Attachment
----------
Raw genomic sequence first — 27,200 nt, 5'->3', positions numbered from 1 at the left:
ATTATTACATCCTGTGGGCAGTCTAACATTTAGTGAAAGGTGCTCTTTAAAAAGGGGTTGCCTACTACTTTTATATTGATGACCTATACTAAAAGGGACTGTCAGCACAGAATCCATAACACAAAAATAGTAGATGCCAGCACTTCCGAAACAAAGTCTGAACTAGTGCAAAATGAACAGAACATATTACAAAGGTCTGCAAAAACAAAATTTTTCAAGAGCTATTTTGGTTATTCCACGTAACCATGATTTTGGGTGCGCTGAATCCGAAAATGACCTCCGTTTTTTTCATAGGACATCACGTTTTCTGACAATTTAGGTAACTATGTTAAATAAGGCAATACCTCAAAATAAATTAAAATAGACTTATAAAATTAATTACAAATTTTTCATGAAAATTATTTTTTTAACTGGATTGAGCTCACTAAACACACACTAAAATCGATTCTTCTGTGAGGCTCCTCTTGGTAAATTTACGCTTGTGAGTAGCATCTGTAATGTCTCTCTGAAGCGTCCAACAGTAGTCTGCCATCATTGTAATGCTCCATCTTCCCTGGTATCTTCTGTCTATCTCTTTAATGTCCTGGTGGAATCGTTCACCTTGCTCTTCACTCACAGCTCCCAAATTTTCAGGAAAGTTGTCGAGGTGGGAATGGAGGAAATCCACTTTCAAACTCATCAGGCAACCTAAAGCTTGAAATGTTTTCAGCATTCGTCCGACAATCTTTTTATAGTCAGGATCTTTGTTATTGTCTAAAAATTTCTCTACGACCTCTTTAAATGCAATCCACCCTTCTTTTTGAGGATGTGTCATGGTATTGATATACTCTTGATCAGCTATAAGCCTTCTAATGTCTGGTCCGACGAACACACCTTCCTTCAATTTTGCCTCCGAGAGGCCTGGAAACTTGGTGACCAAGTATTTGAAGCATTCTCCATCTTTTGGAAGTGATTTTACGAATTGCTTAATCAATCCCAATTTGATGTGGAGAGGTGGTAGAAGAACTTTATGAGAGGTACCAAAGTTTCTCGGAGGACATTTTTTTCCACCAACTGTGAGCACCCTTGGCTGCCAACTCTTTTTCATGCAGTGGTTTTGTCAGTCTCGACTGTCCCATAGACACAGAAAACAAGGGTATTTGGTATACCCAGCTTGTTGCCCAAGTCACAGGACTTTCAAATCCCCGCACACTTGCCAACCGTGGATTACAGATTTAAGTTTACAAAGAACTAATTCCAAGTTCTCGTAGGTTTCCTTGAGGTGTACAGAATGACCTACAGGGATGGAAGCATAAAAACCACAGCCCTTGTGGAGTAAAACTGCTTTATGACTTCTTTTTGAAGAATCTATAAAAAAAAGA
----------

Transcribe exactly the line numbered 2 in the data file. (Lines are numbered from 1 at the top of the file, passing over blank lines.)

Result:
ATTATTACATCCTGTGGGCAGTCTAACATTTAGTGAAAGGTGCTCTTTAAAAAGGGGTTGCCTACTACTTTTATATTGATGACCTATACTAAAAGGGACTGTCAGCACAGAATCCATAACACAAAAATAGTAGATGCCAGCACTTCCGAAACAAAGTCTGAACTAGTGCAAAATGAACAGAACATATTACAAAGGTCTGCAAAAACAAAATTTTTCAAGAGCTATTTTGGTTATTCCACGTAACCATGATTTTGGGTGCGCTGAATCCGAAAATGACCTCCGTTTTTTTCATAGGACATCACGTTTTCTGACAATTTAGGTAACTATGTTAAATAAGGCAATACCTCAAAATAAATTAAAATAGACTTATAAAATTAATTACAAATTTTTCATGAAAATTATTTTTTTAACTGGATTGAGCTCACTAAACACACACTAAAATCGATTCTTCTGTGAGGCTCCTCTTGGTAAATTTACGCTTGTGAGTAGCATCTGTAATGTCTCTCTGAAGCGTCCAACAGTAGTCTGCCATCATTGTAATGCTCCATCTTCCCTGGTATCTTCTGTCTATCTCTTTAATGTCCTGGTGGAATCGTTCACCTTGCTCTTCACTCACAGCTCCCAAATTTTCAGGAAAGTTGTCGAGGTGGGAATGGAGGAAATCCACTTTCAAACTCATCAGGCAACCTAAAGCTTGAAATGTTTTCAGCATTCGTCCGACAATCTTTTTATAGTCAGGATCTTTGTTATTGTCTAAAAATTTCTCTACGACCTCTTTAAATGCAATCCACCCTTCTTTTTGAGGATGTGTCATGGTATTGATATACTCTTGATCAGCTATAAGCCTTCTAATGTCTGGTCCGACGAACACACCTTCCTTCAATTTTGCCTCCGAGAGGCCTGGAAACTTGGTGACCAAGTATTTGAAGCATTCTCCATCTTTTGGAAGTGATTTTACGAATTGCTTAATCAATCCCAATTTGATGTGGAGAGGTGGTAGAAGAACTTTATGAGAGGTACCAAAGTTTCTCGGAGGACATTTTTTTCCACCAACTGTGAGCACCCTTGGCTGCCAACTCTTTTTCATGCAGTGGTTTTGTCAGTCTCGACTGTCCCATAGACACAGAAAACAAGGGTATTTGGTATACCCAGCTTGTTGCCCAAGTCACAGGACTTTCAAATCCCCGCACACTTGCCAACCGTGGATTACAGATTTAAGTTTACAAAGAACTAATTCCAAGTTCTCGTAGGTTTCCTTGAGGTGTACAGAATGACCTACAGGGATGGAAGCATAAAAACCACAGCCCTTGTGGAGTAAAACTGCTTTATGACTTCTTTTTGAAGAATCTATAAAAAAAAGA